A year of no clothes shopping sounded so completely insurmountable to Sophie White that initially, all she had planned to try was a month off, 12 months on she reflects on a year without retail therapy
It all started last January. I do not mess about when it comes to sales. I am such a die-hard sales fanatic that five years ago I brought a 6-day-old baby to the Brown Thomas Steven's Day sales. I traipsed the January sales 12 months ago and found them wanting. I was picking up and putting down various notions, propelled by some baffling drive on through the shit fight that is Zara post-Christmas when I realised my main concern appeared to be getting a deal on something that I barely liked and definitely didn't need.
It was an epiphanous moment, I left the sweating, heavy, bargain-addled crowd and went for cake. Later that day, I regarded some of my wardrobe and reflected that I could probably go a year without shopping and never be stuck with nothing to wear, such was the excess evident there.
(Full disclosure, I have several wardrobes, when it comes to dresses and shoes I'm like someone off one of those hoarding shows. This is not a brag, believe me.)
I began to feel more than a bit icky about the sheer levels of mindless consumption on display there. Yes, I have lots of things that I love dearly and wear again and again, vintage finds and designer hand-me-downs but I also had the leftovers from many a Penney's flash spend, where I'd drop 50 or a 100 quid on stuff that I barely thought about. It was this habit of knee-jerk spending that I wanted to break.
According to Newsweek only "0.1 percent of all clothing collected by charities and take-back programs is recycled into new textile fibre", and according to Environmental Protection Agency (EPA), "84 percent of unwanted clothes in the United States in 2012 went into either a landfill or an incinerator."
These grim stats debunked a comforting little lie I'd been feeding myself for years: that amassing vast quantities of clothing wasn't doing any harm as I brought them to the recycling centre. In the last decade textile waste has been the fastest growing waste stream in the United Kingdom. With the rise of micro-trends, shopping haul videos and consumer demand for cheap clothes and a move towards more disposable consumption, output in the fashion industry has exploded. I am not anti high street, it's not as simple as that, I'm mainly anti what had come to be a concerning problem for me: shopping as a form of entertainment.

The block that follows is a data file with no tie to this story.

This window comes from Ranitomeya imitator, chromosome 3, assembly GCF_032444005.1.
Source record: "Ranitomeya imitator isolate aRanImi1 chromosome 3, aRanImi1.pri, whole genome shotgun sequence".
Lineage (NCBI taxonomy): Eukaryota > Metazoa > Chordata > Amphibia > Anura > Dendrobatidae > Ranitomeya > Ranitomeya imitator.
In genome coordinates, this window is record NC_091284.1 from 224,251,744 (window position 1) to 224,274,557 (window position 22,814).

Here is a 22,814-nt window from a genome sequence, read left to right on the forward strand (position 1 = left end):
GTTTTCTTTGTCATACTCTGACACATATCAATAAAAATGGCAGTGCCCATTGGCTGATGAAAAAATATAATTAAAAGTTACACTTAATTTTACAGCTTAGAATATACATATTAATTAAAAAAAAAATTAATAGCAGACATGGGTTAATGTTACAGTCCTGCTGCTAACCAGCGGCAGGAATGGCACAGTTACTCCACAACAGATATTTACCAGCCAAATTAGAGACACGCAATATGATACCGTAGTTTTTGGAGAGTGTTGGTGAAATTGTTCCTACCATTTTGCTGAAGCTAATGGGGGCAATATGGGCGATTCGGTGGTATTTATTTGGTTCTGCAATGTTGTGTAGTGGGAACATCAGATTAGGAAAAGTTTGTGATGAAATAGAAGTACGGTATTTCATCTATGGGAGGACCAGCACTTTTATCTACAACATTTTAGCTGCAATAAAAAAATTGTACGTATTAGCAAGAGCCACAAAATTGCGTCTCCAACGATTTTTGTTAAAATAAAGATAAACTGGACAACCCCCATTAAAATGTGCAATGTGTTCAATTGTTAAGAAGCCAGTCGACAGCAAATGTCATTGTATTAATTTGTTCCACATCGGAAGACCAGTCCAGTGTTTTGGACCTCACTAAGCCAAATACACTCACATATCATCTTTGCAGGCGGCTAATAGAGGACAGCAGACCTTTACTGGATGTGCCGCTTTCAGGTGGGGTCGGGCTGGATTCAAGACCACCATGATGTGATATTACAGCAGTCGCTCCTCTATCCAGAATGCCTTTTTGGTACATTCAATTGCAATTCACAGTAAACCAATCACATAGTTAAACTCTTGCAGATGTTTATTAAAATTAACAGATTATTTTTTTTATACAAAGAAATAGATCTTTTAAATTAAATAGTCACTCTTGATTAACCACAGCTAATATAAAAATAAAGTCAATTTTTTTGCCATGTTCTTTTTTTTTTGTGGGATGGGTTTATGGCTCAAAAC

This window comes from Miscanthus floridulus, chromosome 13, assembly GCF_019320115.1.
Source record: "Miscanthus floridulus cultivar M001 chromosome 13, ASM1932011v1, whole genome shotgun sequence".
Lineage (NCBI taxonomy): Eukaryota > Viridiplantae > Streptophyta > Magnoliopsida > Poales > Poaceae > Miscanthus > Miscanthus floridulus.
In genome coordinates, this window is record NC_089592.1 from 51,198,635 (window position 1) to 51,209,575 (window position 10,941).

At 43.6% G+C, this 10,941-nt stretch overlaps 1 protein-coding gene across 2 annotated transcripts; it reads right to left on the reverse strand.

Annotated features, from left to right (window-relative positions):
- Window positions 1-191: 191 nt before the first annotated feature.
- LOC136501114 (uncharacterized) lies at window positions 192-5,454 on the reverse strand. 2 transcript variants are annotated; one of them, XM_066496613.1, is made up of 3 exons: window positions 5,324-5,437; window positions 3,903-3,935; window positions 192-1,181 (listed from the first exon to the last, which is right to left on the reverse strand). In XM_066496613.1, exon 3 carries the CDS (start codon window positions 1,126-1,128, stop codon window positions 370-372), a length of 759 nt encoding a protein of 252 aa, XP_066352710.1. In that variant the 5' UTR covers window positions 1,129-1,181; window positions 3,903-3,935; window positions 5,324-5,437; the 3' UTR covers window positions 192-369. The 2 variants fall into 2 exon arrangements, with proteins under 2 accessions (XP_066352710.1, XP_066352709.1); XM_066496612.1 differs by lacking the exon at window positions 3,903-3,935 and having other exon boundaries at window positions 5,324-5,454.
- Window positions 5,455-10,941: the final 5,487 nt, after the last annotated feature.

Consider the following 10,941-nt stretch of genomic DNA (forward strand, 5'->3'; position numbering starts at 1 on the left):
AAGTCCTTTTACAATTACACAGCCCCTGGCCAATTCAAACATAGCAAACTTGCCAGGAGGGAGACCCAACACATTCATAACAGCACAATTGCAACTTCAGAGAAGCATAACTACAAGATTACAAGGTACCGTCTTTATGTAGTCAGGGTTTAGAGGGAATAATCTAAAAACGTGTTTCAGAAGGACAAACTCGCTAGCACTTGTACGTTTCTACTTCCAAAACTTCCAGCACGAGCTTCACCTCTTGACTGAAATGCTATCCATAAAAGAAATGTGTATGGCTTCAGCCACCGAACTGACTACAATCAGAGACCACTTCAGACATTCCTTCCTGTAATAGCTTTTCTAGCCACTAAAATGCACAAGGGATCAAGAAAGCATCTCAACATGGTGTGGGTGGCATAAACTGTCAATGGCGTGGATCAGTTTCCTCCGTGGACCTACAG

I decided to try a shopping-free January but once I'd hit that milestone I realised I wanted to continue. In those first four weeks, I'd already noticed a shift in attitude and I wanted to see where this would take me. The rules I made were fairly basic, I could buy underwear, receive gifts of clothes and I got a shoe voucher that would run out so I used that for a pair of boots. Through gifts I got two shirt dresses and a skirt and top. That's it clothes-wise which may sound like loads or little over the course of 12 months depending on your own habits but for me in terms of new purchases that's virtually nothing compared with what I'd usually buy.
The first few months were fairly easy so long as I didn't go browsing online or irl, it's amazing how far 'out of sight out of mind' will get you. It was really in the summer that I first started to want new stuff. Everyone was doing those fun summer trends and I was at a bit of a loss for what to wear. That was when I first began customising some of the clothes I already had to scratch the retail itch.
I'm not that handy but I've got a sewing machine so I was able to alter summer dresses that I had but that didn't fit me. I also made cute skirts and revived an old pair of dungarees to make some shorts dungarees which I was seeing everywhere. This got me started on a much more creative approach to my dressing. I was still buying magazines and reading about fashion but instead of going out and dropping cash on clothes that were basically a passing whim (shorts dungies anyone?! ) I was looking to my own wardrobe to update my look. I was also fixing things like coat linings and fallen hems were once I probably wouldn't have bothered.
It definitely helped that the conversation around sustainability is becoming much more mainstream so I had loads of inspiration from people I follow online and it also really motivated me to keep going. In November, influencer Rebecca Flynn started a hashtag #smallchangetuesday to encourage people to share their ideas on how they're making a difference to the environment.
Also in November, I attended the Good Fashion Social's first clothes swap event which was brilliant. The system was great, I brought four old dresses and at the start of the night I exchanged them for four pegs, these acted like tokens or currency. My offerings were hung up beside all the other clothes and shoes and accessories then you "shopped". It was really fun and satisfying to see someone delighted with your old rejects and equally nabbing something new to you. I was practically high off the "shopping" given I was 11 months shopping-free at this stage.
How much I saved?
Now that I've hit the end of the year, I genuinely don't think I'll ever go back to the kind of shopper I was. I'll start shopping again – I definitely need to retire a couple of the sweatshirts that I wore the absolute crap out of this year! – but I know I'll approach purchases in an infinitely more considered way from now on with a focus on independent shops and smaller Irish labels – I've been eyeing up The Pod Collection and Stiall lately.
So! I suppose you're wondering how much money I saved?
My conservative guesstimate based on past behaviours is.... Drumroll.... €3,400. Yikes.
And what did I spend it on?
I went to New York. And I didn't shop so somebody give me the damn Nobel prize or something.